OCR Interpretation

The day book. (Chicago, Ill.) 1911-1917, November 04, 1916, LAST EDITION, Image 19

Image and text provided by University of Illinois at Urbana-Champaign Library, Urbana, IL

Persistent link: http://chroniclingamerica.loc.gov/lccn/sn83045487/1916-11-04/ed-1/seq-19/

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father's boots hurt him and pulled
them off. A few moments later he
began to complain. She ran to the
telephone and summoned the doctor,
recognizing the Bame symptoms as
those of -which her husband had died
Before the doctor arrived, Jim was
dead and dreadfully swollen.
The boots? They were a pair of
high, farmer's boots, and John- Carey
had worn them for nearly a year be
f6re his death. If there was poison
in the boots it would have taken ef
fect long before. Jim had worn them
during his four-mile tramp from
where he lived to his stepmother's
- house. It was suspected that she had
a store of poison which she had se
cretly administered. The police ran'
sacked the house from roof to cellar,
but could find nothing. It was then
that I was called in. v
Universally suspected, universally
shunned, Mrs. Carey lived a wretch'
ed life. The little boys had begun to
call out after her in the street She
would have left the house but for
, Leonard, who believed in her and to
whom she was passionately devoted.
I resided in the village, assuming the
guise of an Intending purchaser of
real estate, and in that capacity J
' visited the Carey farm, to talk over
the price. Mrs. Carey was willing to
sell, after the trouble had been
cleared up. She truck me as a sen
sible woman, and I had by doubts as
to her culpability. -
The farmer's boots., had been
thrown away In the attic, with "the
rest of his clothing. I found an op
portunity, by goiog to the house
when Mrs. Carey was away, to look
at them. It did occur to me that
there might be some snake venom in
them, but I assured myself this was
npt the case. Besides, asmost peo
. pie know, snake venom acts as a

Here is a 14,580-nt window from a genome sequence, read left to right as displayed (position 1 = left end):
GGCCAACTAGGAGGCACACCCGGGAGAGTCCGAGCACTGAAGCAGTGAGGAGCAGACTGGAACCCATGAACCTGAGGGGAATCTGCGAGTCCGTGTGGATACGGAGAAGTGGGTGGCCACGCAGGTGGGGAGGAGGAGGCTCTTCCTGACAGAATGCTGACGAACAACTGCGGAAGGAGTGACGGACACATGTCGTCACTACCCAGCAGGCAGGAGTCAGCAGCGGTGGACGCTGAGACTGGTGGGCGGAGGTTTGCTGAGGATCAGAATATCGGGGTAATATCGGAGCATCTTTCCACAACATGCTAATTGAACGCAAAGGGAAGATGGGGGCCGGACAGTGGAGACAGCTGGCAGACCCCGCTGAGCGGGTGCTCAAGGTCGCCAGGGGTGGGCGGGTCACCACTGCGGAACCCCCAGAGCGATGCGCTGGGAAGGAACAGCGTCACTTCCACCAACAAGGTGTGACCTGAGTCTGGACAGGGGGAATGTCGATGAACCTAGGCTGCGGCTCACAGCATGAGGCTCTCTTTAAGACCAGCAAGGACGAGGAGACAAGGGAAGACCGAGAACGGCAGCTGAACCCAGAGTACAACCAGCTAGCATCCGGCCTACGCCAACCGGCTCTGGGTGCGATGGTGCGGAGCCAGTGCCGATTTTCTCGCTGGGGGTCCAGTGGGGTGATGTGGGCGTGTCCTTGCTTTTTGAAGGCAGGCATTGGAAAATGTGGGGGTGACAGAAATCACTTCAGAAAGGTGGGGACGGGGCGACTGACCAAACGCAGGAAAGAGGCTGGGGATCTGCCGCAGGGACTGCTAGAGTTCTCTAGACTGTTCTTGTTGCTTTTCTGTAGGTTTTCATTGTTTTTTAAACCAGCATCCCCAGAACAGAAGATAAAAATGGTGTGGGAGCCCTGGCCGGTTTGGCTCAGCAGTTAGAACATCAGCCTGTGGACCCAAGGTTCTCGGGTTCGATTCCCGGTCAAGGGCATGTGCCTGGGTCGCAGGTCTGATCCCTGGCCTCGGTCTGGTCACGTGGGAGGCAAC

toxic agent only when Introduced
through an abrasion. Swallowed, it
is harmless. And It seemed Improb
able in the extreme that, even, if
;there were poison in the boots,-there
would have been an abrasion on the
feet of each of the two men exactly
where the poison would be free to
And again, rattlesnakes, for all
their reputation, only inflict a maxi
mum of discomfort, not death. I
think the number of cases of fatal
rattlesnake poisoning are less than a
dozen. It would have been impossi
ble for the men to have died in so
short a time.
Quite by accident, however, I
learned that' a circus had passed
through the village six months be
fore. Among its attractions had been
a Hindu snake charmer, who had
amused and astonished the rustics
until the circus passed, to be soon
forgotten. I learned that Mrs. Carey
had attended the circus with Leon
ard and had been seen to speak to
the man.
This looked bad. After til, if it
was snake poiBon, Mrs. Carey was
the only person with a motive to"
kill. I withdrew my favorable opin
ion. I watched her more narrowly.
I had actually invested $200 in an
option on the property. This gave
me plenty of opportunity to visit
there. I was at the farm one after
noon when Leonard came but of the
house and I saw the women's face
"Leonard!" she gasped. "Your fa
ther's boots!"
I looked and Baw that the boy was
wearing the identical boots which
the two men had worn before their
death. They were much too large
for him, but they came up toward the
knee and were very serviceable for
harvest work.
"Why that's all right, mom," he
answered. "They'll come in handy
out in the field. Why, mom, I've had
these on for nearly two hours and If
there was poison in them I guess I'd
have felt it before now."
"Take Chem off!" screamed Mrs.
Carey. And yet, agitated though she
was, there was no sound of guilty
knowledge in her voice, only of fear.
"I wish I'd burled the things!" she

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